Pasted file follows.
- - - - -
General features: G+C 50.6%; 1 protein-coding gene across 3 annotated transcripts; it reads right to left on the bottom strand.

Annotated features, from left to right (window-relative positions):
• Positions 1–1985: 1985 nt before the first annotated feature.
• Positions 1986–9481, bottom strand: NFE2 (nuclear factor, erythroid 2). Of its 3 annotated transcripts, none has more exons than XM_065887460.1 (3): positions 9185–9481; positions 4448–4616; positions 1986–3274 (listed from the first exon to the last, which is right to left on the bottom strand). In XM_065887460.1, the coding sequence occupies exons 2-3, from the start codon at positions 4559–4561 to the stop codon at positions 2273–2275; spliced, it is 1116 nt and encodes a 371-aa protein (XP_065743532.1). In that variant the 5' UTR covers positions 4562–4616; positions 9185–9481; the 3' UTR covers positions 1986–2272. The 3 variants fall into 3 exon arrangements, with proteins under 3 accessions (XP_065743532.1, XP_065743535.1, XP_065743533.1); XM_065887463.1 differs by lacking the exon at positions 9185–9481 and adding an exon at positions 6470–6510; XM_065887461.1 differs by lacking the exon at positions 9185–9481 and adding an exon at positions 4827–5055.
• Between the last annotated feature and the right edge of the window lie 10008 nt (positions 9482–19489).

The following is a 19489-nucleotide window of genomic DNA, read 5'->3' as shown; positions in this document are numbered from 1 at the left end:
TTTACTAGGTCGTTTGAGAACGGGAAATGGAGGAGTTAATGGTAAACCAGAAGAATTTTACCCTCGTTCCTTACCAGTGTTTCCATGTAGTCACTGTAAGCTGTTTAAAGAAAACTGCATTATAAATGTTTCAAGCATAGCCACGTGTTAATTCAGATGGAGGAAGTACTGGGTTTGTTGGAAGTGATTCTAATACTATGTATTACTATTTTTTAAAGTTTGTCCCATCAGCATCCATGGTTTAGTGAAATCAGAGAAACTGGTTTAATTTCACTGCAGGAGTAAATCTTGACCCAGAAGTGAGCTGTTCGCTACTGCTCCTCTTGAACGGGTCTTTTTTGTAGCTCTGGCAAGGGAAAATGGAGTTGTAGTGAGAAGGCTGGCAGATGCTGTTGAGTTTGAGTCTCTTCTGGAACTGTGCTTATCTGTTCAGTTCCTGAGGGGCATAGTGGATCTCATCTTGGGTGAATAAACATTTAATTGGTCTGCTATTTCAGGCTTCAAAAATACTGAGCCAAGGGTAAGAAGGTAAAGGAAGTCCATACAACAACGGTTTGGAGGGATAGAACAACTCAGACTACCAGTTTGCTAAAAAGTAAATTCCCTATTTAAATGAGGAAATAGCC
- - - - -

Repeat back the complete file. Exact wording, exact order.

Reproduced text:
General features: G+C 50.6%; 1 protein-coding gene across 3 annotated transcripts; it reads right to left on the bottom strand.

Annotated features, from left to right (window-relative positions):
• Positions 1–1985: 1985 nt before the first annotated feature.
• Positions 1986–9481, bottom strand: NFE2 (nuclear factor, erythroid 2). Of its 3 annotated transcripts, none has more exons than XM_065887460.1 (3): positions 9185–9481; positions 4448–4616; positions 1986–3274 (listed from the first exon to the last, which is right to left on the bottom strand). In XM_065887460.1, the coding sequence occupies exons 2-3, from the start codon at positions 4559–4561 to the stop codon at positions 2273–2275; spliced, it is 1116 nt and encodes a 371-aa protein (XP_065743532.1). In that variant the 5' UTR covers positions 4562–4616; positions 9185–9481; the 3' UTR covers positions 1986–2272. The 3 variants fall into 3 exon arrangements, with proteins under 3 accessions (XP_065743532.1, XP_065743535.1, XP_065743533.1); XM_065887463.1 differs by lacking the exon at positions 9185–9481 and adding an exon at positions 6470–6510; XM_065887461.1 differs by lacking the exon at positions 9185–9481 and adding an exon at positions 4827–5055.
• Between the last annotated feature and the right edge of the window lie 10008 nt (positions 9482–19489).

The following is a 19489-nucleotide window of genomic DNA, read 5'->3' as shown; positions in this document are numbered from 1 at the left end:
TTTACTAGGTCGTTTGAGAACGGGAAATGGAGGAGTTAATGGTAAACCAGAAGAATTTTACCCTCGTTCCTTACCAGTGTTTCCATGTAGTCACTGTAAGCTGTTTAAAGAAAACTGCATTATAAATGTTTCAAGCATAGCCACGTGTTAATTCAGATGGAGGAAGTACTGGGTTTGTTGGAAGTGATTCTAATACTATGTATTACTATTTTTTAAAGTTTGTCCCATCAGCATCCATGGTTTAGTGAAATCAGAGAAACTGGTTTAATTTCACTGCAGGAGTAAATCTTGACCCAGAAGTGAGCTGTTCGCTACTGCTCCTCTTGAACGGGTCTTTTTTGTAGCTCTGGCAAGGGAAAATGGAGTTGTAGTGAGAAGGCTGGCAGATGCTGTTGAGTTTGAGTCTCTTCTGGAACTGTGCTTATCTGTTCAGTTCCTGAGGGGCATAGTGGATCTCATCTTGGGTGAATAAACATTTAATTGGTCTGCTATTTCAGGCTTCAAAAATACTGAGCCAAGGGTAAGAAGGTAAAGGAAGTCCATACAACAACGGTTTGGAGGGATAGAACAACTCAGACTACCAGTTTGCTAAAAAGTAAATTCCCTATTTAAATGAGGAAATAGCC